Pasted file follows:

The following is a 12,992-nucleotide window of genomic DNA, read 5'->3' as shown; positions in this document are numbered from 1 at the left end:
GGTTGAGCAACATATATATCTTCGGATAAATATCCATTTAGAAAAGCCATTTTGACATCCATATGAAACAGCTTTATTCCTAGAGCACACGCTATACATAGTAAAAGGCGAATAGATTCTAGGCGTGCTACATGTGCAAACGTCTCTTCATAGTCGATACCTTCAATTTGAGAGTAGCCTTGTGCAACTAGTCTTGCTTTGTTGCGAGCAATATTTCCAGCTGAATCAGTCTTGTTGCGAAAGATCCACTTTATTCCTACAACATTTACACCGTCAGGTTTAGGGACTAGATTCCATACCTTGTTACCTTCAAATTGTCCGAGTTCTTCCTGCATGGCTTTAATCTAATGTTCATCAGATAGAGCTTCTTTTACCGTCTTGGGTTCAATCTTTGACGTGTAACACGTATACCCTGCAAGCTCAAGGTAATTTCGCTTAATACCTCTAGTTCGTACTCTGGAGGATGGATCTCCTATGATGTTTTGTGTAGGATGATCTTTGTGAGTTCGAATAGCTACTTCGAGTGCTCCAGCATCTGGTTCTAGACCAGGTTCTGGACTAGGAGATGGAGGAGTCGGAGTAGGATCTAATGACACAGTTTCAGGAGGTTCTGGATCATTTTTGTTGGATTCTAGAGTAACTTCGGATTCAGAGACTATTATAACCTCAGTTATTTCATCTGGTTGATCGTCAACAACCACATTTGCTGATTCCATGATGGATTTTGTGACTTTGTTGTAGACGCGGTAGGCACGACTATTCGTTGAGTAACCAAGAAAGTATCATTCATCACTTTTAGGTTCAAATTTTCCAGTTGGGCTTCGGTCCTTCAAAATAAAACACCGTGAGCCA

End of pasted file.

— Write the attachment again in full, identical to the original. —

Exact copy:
The following is a 12,992-nucleotide window of genomic DNA, read 5'->3' as shown; positions in this document are numbered from 1 at the left end:
GGTTGAGCAACATATATATCTTCGGATAAATATCCATTTAGAAAAGCCATTTTGACATCCATATGAAACAGCTTTATTCCTAGAGCACACGCTATACATAGTAAAAGGCGAATAGATTCTAGGCGTGCTACATGTGCAAACGTCTCTTCATAGTCGATACCTTCAATTTGAGAGTAGCCTTGTGCAACTAGTCTTGCTTTGTTGCGAGCAATATTTCCAGCTGAATCAGTCTTGTTGCGAAAGATCCACTTTATTCCTACAACATTTACACCGTCAGGTTTAGGGACTAGATTCCATACCTTGTTACCTTCAAATTGTCCGAGTTCTTCCTGCATGGCTTTAATCTAATGTTCATCAGATAGAGCTTCTTTTACCGTCTTGGGTTCAATCTTTGACGTGTAACACGTATACCCTGCAAGCTCAAGGTAATTTCGCTTAATACCTCTAGTTCGTACTCTGGAGGATGGATCTCCTATGATGTTTTGTGTAGGATGATCTTTGTGAGTTCGAATAGCTACTTCGAGTGCTCCAGCATCTGGTTCTAGACCAGGTTCTGGACTAGGAGATGGAGGAGTCGGAGTAGGATCTAATGACACAGTTTCAGGAGGTTCTGGATCATTTTTGTTGGATTCTAGAGTAACTTCGGATTCAGAGACTATTATAACCTCAGTTATTTCATCTGGTTGATCGTCAACAACCACATTTGCTGATTCCATGATGGATTTTGTGACTTTGTTGTAGACGCGGTAGGCACGACTATTCGTTGAGTAACCAAGAAAGTATCATTCATCACTTTTAGGTTCAAATTTTCCAGTTGGGCTTCGGTCCTTCAAAATAAAACACCGTGAGCCA